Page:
“The girls quickly got to where they understood during practice we have three non-negotiables: ladders, agility cones and mirror drills. It will help them with blocks and keeping in front of someone.”
Though the goal is to hold that state championship trophy at the end of the season, and the girls are certainly putting in the right level of grit and determination during practices, they also have fun.
“I have never been on a football field where you laugh and smile so much,” said Woodall. “They were all so excited and having a blast that you couldn’t help but smile and laugh right along with them, but they were all also so willing to learn.”
With so much to do and learn in this brand-new program, Woodall knew he needed to bring in all the assistance he could find.
“I’m trying to do my part and bring in people with a wealth of knowledge to help,” said Woodall. “That’s why I asked Tiffanie to be the assistant coach. She understands so much about sports. Even during the tryouts the girls were bunching up and she noticed and told them to spread out and by the end of tryouts longer plays were being run.”
Another person that Woodall brought on to help the team during practice and at games was Colquitt County Deputy Sheriff Ricky Abbott, who has worked as a school resource officer for CCHS for the last four years this coming July, and has a tremendous amount of knowledge about flag football.
“I played for 10 years on an adult team in Thomasville,” said Abbott. “I have quite a bit of experience with the sport. Right now, it’s all about learning the plays and the actual flag pulls.”
Grabbing that flag, holding onto it, and pulling isn’t always as easy as it sounds.
“It’s got a little clip on it that holds it in,” said Abbott. “After you score a touchdown you have to hold your arms up and the official comes over and pulls the belt off to make sure it wasn’t tied on.”
The last group of people that Woodall recruited for the team aren’t experts in the sport, but they will assist in other ways that are tremendously needed.
“I had 11 parents interested in being a part of the booster club and to help found it,” said Woodall. “I told everyone, you aren’t here because you are the biggest donor, but because you are willing to donate the biggest amount of time. This is the first season, it’s going to take a lot of time.”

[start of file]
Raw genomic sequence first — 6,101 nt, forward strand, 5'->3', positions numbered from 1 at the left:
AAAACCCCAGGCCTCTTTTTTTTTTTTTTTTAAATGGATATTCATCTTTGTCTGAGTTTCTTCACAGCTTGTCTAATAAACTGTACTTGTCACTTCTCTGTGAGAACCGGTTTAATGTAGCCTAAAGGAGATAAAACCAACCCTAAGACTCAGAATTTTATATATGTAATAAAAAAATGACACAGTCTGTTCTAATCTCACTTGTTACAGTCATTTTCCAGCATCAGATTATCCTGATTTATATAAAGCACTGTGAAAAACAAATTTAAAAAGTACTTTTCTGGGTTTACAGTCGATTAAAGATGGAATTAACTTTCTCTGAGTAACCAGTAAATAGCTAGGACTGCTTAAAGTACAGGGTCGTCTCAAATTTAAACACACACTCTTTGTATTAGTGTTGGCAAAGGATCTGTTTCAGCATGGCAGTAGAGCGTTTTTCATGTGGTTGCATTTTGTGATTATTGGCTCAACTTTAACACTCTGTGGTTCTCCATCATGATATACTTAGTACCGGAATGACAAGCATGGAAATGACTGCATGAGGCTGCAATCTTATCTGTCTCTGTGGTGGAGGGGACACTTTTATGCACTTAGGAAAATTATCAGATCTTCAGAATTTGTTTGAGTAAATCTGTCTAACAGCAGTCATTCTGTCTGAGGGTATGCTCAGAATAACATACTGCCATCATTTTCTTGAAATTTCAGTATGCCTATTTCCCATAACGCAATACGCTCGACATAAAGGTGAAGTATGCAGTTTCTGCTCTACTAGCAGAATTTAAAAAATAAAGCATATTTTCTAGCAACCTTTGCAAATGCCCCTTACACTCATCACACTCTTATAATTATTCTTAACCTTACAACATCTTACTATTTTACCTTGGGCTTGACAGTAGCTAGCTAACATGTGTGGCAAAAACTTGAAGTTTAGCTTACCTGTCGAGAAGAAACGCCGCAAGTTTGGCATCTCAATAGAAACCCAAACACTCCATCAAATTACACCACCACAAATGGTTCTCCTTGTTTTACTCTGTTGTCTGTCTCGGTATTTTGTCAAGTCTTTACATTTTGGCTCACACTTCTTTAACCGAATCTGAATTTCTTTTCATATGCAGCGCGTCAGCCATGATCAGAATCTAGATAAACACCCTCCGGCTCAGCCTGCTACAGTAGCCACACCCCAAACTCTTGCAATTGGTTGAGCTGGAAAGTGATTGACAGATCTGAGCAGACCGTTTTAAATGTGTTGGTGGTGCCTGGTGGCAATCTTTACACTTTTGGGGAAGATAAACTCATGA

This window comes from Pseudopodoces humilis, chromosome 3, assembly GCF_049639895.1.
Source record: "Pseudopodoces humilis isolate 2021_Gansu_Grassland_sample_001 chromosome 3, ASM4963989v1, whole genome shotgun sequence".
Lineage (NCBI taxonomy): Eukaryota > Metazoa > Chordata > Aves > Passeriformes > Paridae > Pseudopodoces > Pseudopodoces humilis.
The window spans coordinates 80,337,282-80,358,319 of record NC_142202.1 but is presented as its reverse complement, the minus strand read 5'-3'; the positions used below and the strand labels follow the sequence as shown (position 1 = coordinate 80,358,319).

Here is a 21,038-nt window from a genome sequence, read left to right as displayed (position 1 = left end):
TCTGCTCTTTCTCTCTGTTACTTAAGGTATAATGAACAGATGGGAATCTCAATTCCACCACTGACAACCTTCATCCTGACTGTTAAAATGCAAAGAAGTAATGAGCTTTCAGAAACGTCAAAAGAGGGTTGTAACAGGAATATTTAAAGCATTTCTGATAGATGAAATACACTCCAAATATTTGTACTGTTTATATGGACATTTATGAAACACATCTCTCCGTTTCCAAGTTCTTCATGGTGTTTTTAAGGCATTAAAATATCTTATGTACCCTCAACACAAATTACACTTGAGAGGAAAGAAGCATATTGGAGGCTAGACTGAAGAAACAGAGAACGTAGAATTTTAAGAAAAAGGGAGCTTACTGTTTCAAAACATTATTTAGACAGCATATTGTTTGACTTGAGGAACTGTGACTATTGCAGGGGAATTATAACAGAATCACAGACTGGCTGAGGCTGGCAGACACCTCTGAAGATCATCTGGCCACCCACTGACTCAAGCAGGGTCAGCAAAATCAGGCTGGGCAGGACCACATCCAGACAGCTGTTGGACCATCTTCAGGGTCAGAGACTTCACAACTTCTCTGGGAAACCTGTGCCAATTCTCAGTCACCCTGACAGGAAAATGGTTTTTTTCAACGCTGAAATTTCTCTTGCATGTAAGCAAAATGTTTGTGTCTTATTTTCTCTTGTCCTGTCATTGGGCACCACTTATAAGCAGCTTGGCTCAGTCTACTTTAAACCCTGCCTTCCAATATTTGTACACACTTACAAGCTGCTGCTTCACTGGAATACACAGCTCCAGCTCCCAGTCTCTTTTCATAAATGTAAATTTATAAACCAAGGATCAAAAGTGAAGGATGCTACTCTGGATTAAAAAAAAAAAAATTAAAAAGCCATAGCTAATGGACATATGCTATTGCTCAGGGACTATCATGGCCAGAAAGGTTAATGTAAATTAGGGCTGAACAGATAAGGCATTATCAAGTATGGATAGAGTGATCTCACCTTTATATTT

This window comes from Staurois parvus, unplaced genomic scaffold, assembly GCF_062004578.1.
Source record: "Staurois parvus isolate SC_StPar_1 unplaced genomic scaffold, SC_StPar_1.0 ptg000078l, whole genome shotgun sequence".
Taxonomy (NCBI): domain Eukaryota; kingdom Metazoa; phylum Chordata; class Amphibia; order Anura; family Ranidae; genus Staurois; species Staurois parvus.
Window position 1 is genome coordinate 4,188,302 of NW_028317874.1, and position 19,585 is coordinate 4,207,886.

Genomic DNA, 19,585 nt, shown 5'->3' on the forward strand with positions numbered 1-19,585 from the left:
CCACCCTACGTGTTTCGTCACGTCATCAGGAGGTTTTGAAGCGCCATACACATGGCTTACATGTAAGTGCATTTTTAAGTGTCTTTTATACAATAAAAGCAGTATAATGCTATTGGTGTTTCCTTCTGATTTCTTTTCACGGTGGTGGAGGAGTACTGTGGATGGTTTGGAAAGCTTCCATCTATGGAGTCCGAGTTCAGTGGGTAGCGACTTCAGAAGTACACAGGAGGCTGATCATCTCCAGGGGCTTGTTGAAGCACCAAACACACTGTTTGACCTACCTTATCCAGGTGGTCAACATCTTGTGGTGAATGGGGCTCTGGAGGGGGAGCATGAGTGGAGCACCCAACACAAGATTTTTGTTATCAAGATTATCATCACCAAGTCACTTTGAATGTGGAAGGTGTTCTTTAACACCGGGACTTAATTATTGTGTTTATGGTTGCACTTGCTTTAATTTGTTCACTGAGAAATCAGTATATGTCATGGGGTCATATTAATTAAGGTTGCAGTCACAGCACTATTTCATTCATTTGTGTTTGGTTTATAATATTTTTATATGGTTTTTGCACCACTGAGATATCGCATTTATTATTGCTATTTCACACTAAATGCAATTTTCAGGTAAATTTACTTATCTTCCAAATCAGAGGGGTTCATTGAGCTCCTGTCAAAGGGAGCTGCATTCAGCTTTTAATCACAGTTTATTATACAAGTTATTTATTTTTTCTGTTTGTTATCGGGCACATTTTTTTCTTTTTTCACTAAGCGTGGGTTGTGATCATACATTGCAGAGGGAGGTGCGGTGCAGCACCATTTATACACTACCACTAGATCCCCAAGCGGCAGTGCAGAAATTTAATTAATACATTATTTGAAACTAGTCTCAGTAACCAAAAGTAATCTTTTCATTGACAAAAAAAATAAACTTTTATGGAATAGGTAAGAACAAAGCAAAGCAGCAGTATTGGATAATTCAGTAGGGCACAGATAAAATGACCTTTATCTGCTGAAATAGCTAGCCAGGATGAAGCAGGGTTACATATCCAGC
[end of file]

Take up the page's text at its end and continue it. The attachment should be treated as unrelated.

The flag football booster club will be finalized within the coming weeks, and summer fundraisers are on the way.
“I would really love to purchase all the girls’ cleats and a warm-up outfit to make us look like an official team,” said Woodall. “I also really want to thank the school and the athletics program because they really helped us out and purchased the girls jerseys, but I would really love to be able to pay them back.”
Other financial purchases many may not consider that each sport program at CCHS must plan for are: food for the athletes before and after the games, transportation to and from away games, some including hotel stays, and the exciting and anticipated end of season banquet where all the trophies and plaques are given out with a yummy southern-cooked catered dinner.
It adds up quicker than one realizes, and right now the program is still working to work out the budget for the 2023 season.
Those who wish to assist the program and help ensure flag football remains a part of Colquitt County at the high school level can donate through the athletics program and simply flag your donation to flag football.
Anyways, as soon as the booster club is finalized and the account formed, the money will transfer over, and fundraisers will begin.
Also, don’t forget to mark your calendar for the flag football tournament hosted by Lowndes on June 17. It’s a day-long tournament the Lady Packers will be participating in and they encourage everyone to drive over and support this new program.
“You come out and support the guys,” said Abbott, referring to the community. “Do the same for the girls. I guarantee you they will show you the same level of energy as the boys give on Friday nights.”